Why Holy Saturday Isn’t a Day of Sorrow

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By Brian Niemiec

One of my earliest memories of Holy Saturday was asking my father why Grandpop only ate bread and water on the Saturday before Easter.  I don’t even remember my dad’s response, but every year my Grandpop would eat only a little bread and water as he waited for Easter morning.  I used to think that his practice was a continuation of the fasting and repentance that the Church practices on Good Friday.  Yet this simple meal for a humble and loving man speaks less to fasting, and more to the true nature of Holy Saturday.

Each Gospel account to a greater or lesser extent portrays the Apostles in a less than flattering light. Throughout the ministry of Jesus we come to understand that at many times these twelve men were not the sharpest knives on the first century Palestine cutting block.  A particularly challenging concept for them was the Resurrection.  Jesus told them that the Son of God must be killed, and on the third day he will rise. He tried parables. He tried stories. He tried allegory. He tried the direct approach, and yet the Apostles were at a loss. 

Due to their lack of comprehension (and faith?), the Apostles fled in fear during and after the crucifixion. Even Peter, the rock of the future Church, denies Jesus and lurks in the shadows; not daring to get too close.  The first Holy Saturday was not a happy occasion. The followers of Jesus hid behind a locked door, and worried if they too would be sentenced to death.  It was only after Jesus’ resurrection, when he appeared in the midst of the disciples, did the true joy and meaning of the last few days make sense.  

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Links Worth Clicking: Holy Triduum Edition

By Katie Morroni

Here’s hoping this Lent has been a fruitful one — and that we may all find new meaning in both uniting with Christ’s suffering on Good Friday and sharing in the joy of His Resurrection on Easter.

Here are some links you may enjoy clicking as we head into the weekend:

1. Bishop Conley of Lincoln, Nebraska (and formerly of my parish here in Denver) led prisoners in Mass this week. His beautiful homily is here (“God is calling you men to be the saints of this prison.”) and the moving photos are not to be missed on his Facebook page.

2. Pope Francis’ reflection on Jesus’ final moments on the cross, at his general audience on April 1st:

“How beautiful it would be if all of us, at the end of our lives, with our mistakes, our sins, even with our good works and our love for our neighbor, can say to the Father as Jesus did, ‘It is finished.’ Not with the perfection (of Jesus) but saying, ‘Lord, I did everything that I could. It is finished,’” the pope said, speaking off the cuff.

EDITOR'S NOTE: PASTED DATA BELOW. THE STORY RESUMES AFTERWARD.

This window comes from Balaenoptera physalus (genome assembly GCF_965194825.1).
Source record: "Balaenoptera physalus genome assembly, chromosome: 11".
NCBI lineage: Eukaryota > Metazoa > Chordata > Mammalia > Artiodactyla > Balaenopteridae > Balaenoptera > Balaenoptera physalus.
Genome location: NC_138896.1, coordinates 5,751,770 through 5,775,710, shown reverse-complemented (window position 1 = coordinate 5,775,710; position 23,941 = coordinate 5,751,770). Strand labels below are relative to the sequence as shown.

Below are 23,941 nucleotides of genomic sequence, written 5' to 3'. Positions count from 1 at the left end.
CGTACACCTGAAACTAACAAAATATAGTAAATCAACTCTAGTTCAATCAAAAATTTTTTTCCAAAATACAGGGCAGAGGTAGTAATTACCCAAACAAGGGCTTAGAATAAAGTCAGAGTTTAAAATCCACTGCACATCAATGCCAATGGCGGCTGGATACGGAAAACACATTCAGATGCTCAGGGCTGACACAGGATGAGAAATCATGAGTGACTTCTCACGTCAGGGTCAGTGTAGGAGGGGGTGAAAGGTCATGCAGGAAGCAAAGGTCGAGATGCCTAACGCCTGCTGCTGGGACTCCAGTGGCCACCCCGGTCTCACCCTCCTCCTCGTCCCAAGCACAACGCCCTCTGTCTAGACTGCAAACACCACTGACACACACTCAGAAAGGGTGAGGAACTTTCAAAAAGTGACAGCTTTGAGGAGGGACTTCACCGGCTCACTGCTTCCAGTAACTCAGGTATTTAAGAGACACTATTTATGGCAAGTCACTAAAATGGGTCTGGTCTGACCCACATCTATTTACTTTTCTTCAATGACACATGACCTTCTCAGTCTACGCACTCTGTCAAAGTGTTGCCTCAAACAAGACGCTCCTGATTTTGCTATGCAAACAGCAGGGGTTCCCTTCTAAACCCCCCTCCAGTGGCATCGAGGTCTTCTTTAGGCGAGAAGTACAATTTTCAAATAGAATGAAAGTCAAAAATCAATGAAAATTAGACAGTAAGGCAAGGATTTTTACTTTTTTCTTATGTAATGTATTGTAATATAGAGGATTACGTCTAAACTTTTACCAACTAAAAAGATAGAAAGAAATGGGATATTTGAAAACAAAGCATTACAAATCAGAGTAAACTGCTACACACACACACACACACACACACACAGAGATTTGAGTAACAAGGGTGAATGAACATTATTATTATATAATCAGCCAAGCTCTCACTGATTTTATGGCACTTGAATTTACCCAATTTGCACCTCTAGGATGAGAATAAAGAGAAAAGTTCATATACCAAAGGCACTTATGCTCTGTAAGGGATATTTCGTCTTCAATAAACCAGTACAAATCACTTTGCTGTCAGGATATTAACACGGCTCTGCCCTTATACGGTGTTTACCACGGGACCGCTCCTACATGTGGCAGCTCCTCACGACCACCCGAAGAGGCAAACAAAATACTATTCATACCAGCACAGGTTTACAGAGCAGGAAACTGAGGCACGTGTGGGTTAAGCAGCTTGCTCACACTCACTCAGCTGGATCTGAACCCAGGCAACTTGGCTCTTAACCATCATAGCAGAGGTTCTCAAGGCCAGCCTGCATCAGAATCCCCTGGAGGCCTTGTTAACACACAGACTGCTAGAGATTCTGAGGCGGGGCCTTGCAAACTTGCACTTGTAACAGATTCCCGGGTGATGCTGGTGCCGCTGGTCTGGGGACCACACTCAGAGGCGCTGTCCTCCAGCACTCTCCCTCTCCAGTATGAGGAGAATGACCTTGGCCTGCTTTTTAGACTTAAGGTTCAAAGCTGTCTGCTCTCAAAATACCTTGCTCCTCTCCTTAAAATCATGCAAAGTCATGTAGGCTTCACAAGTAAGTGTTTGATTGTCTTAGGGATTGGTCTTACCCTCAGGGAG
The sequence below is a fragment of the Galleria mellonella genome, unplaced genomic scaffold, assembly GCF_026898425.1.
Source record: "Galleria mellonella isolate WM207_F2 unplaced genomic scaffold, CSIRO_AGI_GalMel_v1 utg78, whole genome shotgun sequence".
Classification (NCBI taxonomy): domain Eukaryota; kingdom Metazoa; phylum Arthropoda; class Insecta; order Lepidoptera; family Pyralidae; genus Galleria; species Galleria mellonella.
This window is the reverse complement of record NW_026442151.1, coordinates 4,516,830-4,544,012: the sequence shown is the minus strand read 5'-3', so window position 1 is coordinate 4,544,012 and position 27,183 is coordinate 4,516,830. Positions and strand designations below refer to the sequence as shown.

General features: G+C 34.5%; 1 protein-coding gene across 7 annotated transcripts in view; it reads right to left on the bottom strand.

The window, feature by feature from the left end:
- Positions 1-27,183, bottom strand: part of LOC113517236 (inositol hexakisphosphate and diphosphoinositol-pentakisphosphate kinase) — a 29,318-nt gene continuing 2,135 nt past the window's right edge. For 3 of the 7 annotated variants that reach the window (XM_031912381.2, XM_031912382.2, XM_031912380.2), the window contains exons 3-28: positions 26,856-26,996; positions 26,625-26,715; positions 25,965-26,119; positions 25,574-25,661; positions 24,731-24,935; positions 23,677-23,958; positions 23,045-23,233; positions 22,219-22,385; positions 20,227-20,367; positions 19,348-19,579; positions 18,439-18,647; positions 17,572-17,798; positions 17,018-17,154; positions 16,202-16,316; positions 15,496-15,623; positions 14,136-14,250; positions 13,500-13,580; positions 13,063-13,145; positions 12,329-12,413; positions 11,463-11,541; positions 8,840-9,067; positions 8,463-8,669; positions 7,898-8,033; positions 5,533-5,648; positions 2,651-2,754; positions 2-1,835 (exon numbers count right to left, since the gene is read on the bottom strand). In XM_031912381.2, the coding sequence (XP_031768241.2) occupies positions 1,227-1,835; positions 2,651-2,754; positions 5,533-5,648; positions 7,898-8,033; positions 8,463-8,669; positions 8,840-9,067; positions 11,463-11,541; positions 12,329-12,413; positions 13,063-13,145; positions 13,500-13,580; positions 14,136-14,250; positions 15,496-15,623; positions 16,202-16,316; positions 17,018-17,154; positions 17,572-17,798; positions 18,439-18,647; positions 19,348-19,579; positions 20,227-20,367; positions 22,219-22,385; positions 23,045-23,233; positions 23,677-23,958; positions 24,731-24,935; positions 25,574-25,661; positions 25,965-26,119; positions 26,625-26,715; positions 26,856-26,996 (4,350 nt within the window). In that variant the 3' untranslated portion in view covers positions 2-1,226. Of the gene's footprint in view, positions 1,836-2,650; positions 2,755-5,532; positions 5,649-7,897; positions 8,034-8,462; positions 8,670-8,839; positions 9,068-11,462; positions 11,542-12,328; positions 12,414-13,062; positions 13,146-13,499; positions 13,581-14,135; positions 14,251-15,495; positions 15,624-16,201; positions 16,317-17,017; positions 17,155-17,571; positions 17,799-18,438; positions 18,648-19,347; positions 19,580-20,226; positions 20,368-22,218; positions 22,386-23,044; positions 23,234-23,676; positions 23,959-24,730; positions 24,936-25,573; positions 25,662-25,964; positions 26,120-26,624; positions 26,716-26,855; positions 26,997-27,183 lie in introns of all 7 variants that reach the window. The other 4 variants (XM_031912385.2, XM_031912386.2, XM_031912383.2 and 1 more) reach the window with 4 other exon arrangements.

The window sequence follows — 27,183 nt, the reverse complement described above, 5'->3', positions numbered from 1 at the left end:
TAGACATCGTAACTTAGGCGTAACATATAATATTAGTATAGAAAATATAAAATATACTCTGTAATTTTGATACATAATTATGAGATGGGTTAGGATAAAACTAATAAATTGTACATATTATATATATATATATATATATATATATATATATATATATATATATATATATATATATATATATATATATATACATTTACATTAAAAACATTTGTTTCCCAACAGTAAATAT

3. …See also: The Way of the Cross, led by Pope Francis

4. Speaking of the pope, it’s a new month, which means the pope has new prayer intentions he’d like you to include when you pray. (Apostleship of Prayer)

5. …and speaking of the Way of the Cross, I’ve mentioned it here before, but now that I’ve started working through it myself, I have to recommend again the Pray As You Go take on the Stations of the Cross.

6. These nuns provide ‘death with dignity’ – but it’s not assisted suicide (Patheos)

7. The one thing you need to enter the mysteries of Holy Week (Word on Fire)

8. The Angelus at Work (America Magazine)

9. A beautiful take on 9 different kinds of silence — and worth a read as we enter into a time that benefits from a little silence and stillness (Brain Pickings)

10. An oldie but goodie: Harvard Business Review asks, “Why do we keep multitasking when it disrupts our concentration and saps our focus?” It’s an article written for business professionals, but worth considering for our prayer lives, too…

11. This reflection about Judas made me think. (Fr. James Martin)

12. Finally, just for fun… This is for those of us who wish we knew how to make something beautiful out of our palms after Palm Sunday:

Have a very happy, blessed Easter!

More than PreCana – Part II, Why Marriage Scares Me Sometimes

By Brian Niemiec

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Last Wednesday marked four months until my wedding with Ellen on July 25th. So many things are starting to happen now, and I am really excited to embark on this amazing adventure! Lent has given me the space to more intentionally pray and sit with this big life change that is approaching, and while I cannot wait to marry Ellen in July, there is a piece of me that continues to be nervous. For a while I had trouble putting my finger on it. I started thinking about how final this was, and what would happen if life didn’t work out the way I planned. What if marriage didn’t live up to my hopes, dreams, and expectations? I started sounding very… well… selfish.

Most of us who read and write for this blog are all too aware of the pervasive individualism that is at the very heart of our society. Consuming goods for our pleasure, and spending time in ways that satisfy our wants is a very well taught lesson in American life, and this lesson is indeed at odds with what is required in a marriage. Yet, I think the hardest thing to overcome is not the standard social norms (at least we can name those), but rather the experience of living the glamorized single life.

Continue reading More than PreCana – Part II, Why Marriage Scares Me Sometimes